May 26, 2009

Healthcare Coverage for All Americans

Recently, I got an email from President Obama asking me to sign my name and stand with him in demanding health care reform. He also asked for personal stories about health care reform, so I wrote the following:

I had health insurance through my employer for eight years. When I was laid off, I continued the coverage through COBRA, although I had to pay the full premiums, which went up by 40% a month later. Because my next employer was given to gossiping about her employees' health issues, I did not feel I could continue COBRA through that company, and instead relied upon my previous employer. It took me another year to find a position that offered benefits, so I came within a week of exceeding the 18-month limit on COBRA. The new position ended after six months, and I again elected to continue coverage through COBRA and pay the premiums out of pocket. They were expensive enough at $340 per month for one person, but I just found out that the premiums have risen to over $600 per month! This amount is unreasonable even for a person who is earning a salary, but for a person on unemployment, it's impossible. It would be difficult to get insurance again if there were any lapse in my coverage, but I find myself faced with having to choose between food and shelter and having health insurance. Then I think about my parents, both teachers, who had to give up their health insurance 26 years ago, only to be diagnosed with multiple sclerosis and cancer, and I fear a similar outcome.

I know that my story is far from the most dramatic or tragic, but it is unfortunately very common. The current system punishes entrepreneurs and small businesspeople, who usually cannot afford to provide benefits, and their employees. Why do we deny basic health care to so many of our fellow Americans when this denial bankrupts thousands of families, and enriches the already wealthy? Detractors like to compare the possible reliability of national health insurance to the U.S. Postal Service, but for the sake of argument, let's say they are equivalent. Rich people are welcome to send all their correspondence via private carrier, but I at least have the option of paying 47 cents to send a letter, rather than spending $10 on FedEx every time.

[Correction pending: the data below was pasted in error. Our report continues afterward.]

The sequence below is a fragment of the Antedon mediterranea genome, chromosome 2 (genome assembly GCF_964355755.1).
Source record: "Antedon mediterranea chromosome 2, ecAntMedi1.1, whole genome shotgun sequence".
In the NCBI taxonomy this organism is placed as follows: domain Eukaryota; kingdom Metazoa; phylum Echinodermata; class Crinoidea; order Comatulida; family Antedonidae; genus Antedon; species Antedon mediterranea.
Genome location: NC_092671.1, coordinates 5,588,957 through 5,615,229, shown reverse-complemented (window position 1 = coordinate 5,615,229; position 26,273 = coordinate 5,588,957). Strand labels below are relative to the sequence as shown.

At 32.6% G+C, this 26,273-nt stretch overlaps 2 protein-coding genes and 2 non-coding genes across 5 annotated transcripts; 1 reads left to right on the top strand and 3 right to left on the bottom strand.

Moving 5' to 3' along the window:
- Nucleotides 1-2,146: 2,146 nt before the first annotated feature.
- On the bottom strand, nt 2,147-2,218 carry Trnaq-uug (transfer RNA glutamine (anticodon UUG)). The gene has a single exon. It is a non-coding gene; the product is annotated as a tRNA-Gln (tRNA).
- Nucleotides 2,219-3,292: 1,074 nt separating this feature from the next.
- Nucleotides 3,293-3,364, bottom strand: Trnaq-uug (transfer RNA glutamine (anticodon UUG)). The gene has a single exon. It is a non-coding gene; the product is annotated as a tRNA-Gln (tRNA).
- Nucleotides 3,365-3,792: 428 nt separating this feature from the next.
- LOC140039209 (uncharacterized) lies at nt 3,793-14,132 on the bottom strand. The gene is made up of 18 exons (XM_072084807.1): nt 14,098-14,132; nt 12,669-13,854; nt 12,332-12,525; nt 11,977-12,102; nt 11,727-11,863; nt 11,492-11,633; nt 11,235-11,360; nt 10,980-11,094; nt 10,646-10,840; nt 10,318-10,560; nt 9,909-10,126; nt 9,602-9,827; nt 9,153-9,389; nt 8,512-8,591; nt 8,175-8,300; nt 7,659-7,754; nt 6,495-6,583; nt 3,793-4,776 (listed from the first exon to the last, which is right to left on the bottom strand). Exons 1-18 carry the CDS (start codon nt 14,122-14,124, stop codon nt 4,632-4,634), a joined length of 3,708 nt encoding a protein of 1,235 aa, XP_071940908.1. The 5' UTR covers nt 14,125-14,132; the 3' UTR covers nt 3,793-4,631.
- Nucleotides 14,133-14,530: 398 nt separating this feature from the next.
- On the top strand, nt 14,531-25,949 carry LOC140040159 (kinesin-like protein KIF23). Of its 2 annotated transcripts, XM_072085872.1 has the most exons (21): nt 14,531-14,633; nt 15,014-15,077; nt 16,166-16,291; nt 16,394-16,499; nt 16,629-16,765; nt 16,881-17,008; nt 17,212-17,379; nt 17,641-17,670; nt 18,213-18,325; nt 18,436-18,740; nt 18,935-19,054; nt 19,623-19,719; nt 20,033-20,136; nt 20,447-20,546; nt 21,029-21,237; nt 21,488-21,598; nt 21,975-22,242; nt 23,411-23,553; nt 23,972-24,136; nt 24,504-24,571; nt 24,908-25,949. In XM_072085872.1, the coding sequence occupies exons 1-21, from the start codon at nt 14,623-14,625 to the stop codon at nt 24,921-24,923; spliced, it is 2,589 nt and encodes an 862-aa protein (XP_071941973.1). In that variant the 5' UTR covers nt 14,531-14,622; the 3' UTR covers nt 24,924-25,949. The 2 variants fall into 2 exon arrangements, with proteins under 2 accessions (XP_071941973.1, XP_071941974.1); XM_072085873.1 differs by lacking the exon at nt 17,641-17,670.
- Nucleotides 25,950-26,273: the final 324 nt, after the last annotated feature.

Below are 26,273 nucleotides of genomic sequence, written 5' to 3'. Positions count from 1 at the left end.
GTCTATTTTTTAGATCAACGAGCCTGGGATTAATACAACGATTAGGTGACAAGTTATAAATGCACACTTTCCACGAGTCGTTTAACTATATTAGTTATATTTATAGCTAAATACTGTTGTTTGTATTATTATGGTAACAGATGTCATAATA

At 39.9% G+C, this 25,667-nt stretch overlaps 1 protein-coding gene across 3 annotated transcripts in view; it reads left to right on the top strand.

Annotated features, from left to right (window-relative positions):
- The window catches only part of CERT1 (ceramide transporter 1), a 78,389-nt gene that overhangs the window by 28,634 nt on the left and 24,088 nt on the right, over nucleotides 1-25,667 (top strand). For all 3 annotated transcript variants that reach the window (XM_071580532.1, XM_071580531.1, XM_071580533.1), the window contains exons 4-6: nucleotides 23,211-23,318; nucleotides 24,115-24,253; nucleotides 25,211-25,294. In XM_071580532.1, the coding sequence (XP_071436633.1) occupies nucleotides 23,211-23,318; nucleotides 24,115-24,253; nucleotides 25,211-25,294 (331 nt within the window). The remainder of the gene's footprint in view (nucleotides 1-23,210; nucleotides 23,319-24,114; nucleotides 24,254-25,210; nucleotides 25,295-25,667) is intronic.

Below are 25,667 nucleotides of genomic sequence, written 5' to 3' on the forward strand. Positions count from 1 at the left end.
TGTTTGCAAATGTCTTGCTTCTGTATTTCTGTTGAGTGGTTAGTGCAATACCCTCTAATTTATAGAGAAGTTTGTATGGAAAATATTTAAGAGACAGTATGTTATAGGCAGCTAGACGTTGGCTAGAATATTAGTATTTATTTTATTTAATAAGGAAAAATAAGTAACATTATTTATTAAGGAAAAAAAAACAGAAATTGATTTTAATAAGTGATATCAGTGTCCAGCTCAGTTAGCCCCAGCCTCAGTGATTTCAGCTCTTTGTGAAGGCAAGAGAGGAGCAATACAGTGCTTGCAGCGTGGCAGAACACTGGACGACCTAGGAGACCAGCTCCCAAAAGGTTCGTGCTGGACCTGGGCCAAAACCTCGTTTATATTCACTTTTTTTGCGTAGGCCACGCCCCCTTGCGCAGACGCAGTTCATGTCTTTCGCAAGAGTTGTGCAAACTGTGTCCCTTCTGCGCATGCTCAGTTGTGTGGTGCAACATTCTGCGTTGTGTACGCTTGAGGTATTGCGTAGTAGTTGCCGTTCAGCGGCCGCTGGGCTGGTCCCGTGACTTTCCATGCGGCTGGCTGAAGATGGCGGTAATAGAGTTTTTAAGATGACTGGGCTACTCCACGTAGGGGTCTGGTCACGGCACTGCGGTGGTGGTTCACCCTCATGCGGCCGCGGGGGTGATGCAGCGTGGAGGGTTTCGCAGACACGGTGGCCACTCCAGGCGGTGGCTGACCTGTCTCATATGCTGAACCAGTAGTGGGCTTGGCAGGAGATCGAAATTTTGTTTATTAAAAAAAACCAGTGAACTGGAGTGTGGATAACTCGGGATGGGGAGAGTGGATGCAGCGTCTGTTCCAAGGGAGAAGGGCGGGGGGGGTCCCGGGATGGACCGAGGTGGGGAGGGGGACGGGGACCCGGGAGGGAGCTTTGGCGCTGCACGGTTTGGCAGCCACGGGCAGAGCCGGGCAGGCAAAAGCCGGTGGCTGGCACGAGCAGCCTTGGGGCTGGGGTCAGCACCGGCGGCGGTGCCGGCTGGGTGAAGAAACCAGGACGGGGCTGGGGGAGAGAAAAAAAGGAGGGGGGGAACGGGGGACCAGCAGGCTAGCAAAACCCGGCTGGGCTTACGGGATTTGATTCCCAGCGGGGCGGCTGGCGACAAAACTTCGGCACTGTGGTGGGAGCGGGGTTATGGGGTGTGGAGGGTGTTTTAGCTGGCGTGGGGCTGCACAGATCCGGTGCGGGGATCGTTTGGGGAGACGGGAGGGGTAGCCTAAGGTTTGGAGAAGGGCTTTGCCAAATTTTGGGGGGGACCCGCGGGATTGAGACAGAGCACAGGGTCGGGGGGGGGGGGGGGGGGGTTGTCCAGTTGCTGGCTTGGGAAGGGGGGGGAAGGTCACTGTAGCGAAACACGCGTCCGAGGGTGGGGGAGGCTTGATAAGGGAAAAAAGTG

If I and the other 50-100 million Americans without reliable coverage were able to pool our resources and spread out the risks across a common health insurance fund like the one enjoyed by federal employees, it would cost a fraction of what we're paying now, and open a whole new world of possibilities for all Americans.

Companies large and small would no longer be obliged to devote their resources and personnel to providing services unrelated to their mission, and would be able to compete with foreign companies. Individuals would be able to start new enterprises, or pursue careers based on their skills and inclinations, not just on which employer offers health benefits.

If there are people who are happy with their current health insurance, I do not wish to take it from them. If people wish to pay for experimental procedures or extra tests out of pocket, I would not deny them that luxury. But I think everyone has a right to basic, affordable health-care access, and it is criminal that here in America, supposedly the richest country in the world, people--including children--are suffering and dying because they cannot get regular check-ups or preventive care. Tens of millions of people like me are just holding on by our fingernails right now, desperately hoping that this will be the year that American legislators vote in favor of universal healthcare access. We're all in this together, so I beg you to do the right thing and help lift this burden.
Here is the link to add your name to the list. Please write or call your elected representative today and insist on health-care access for all. If you don't know the contact information, is an excellent one-stop resource.

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